WHO IS A SHARED LIVING PROVIDER?
A Shared Living Provider subcontracts with an agency to provide direct support to an individual, with whom they share a home. They must be a certified Direct Support Professional (DSP) and comply with the Shared Living Handbook provided by DHHS. The Shared Living Provider is responsible for providing a supportive home environment, inclusion in the community, and providing the appropriate level of support. They’re responsible for the day-to-day activities which accomplish the desired outcomes of the individual’s Person-Centered Plan.
WHAT IS SHARED LIVING?
Shared Living is a residential service model in which services are provided to an individual by a person who meets the Direct Support Professional (DSP) requirements and with whom that individual shares a home.
HOW IT WORKS
Shared Living is for any individual with intellectual disabilities or autism who prefers to live in a family style setting. They must be eligible for MaineCare services under Section 21 or Section 29, and have their Person-Centered Planning (PCP) team determine the arrangement is appropriate.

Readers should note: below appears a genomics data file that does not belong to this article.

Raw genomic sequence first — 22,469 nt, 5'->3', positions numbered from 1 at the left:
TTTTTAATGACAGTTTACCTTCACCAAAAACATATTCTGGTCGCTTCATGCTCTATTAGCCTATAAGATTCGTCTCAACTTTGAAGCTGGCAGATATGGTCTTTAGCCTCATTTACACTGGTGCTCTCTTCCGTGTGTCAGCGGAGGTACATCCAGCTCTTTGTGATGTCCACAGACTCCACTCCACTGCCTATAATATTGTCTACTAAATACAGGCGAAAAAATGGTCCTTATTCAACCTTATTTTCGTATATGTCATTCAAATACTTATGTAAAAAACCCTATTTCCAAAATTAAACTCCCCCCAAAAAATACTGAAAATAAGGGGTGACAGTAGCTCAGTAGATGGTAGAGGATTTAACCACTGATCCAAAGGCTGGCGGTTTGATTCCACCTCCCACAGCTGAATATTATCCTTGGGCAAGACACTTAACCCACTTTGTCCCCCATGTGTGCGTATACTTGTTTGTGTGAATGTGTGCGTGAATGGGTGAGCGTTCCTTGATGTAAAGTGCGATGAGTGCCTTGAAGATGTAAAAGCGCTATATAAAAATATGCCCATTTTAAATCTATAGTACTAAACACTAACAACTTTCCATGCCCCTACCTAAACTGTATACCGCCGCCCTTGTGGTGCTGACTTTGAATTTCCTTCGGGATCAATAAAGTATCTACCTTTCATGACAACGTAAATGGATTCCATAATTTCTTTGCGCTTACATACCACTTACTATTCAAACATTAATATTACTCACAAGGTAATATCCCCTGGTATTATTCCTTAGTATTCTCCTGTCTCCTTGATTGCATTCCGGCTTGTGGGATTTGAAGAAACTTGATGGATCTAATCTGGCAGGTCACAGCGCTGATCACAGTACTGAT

WHO IS SHARED LIVING FOR?
Shared Living is one option in a range of housing and support services for individuals with intellectual disabilities and autistic disorders. The Shared Living model is supported by the Department of Health and Human Services (DHHS) through the MaineCare program and provides many benefits to both the individual and the Shared Living Provider. The home that is shared may belong to the Shared Living Provider or the individual receiving services. The Shared Living Provider must enter into a contractual relationship with an Administrative Oversight Agency, like The Progress Center, in order to provide services under this model. The Administrative Oversight Agency supports the Shared Living Provider in fulfilling the requirements and obligations agreed upon by DHHS, the Administrative Oversight Agency, and the individual’s Personal Plan.